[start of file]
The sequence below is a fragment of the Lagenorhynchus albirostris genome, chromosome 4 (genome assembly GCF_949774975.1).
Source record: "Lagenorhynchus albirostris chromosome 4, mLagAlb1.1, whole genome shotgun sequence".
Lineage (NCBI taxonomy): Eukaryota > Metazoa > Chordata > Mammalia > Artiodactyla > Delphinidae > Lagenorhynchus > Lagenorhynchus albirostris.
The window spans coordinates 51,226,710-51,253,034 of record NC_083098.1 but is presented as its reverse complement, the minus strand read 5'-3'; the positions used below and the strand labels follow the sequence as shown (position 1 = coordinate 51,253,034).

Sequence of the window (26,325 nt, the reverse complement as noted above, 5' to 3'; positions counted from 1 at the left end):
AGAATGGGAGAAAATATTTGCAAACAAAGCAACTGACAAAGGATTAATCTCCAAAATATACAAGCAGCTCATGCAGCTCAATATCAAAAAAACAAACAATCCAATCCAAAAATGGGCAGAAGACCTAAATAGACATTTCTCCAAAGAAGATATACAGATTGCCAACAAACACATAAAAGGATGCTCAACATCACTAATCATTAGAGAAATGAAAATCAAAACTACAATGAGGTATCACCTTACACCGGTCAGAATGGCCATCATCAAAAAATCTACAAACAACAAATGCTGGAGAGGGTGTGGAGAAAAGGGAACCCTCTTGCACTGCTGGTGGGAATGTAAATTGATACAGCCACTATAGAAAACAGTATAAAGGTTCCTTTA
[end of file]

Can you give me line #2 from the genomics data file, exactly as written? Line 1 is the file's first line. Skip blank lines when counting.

Source record: "Lagenorhynchus albirostris chromosome 4, mLagAlb1.1, whole genome shotgun sequence".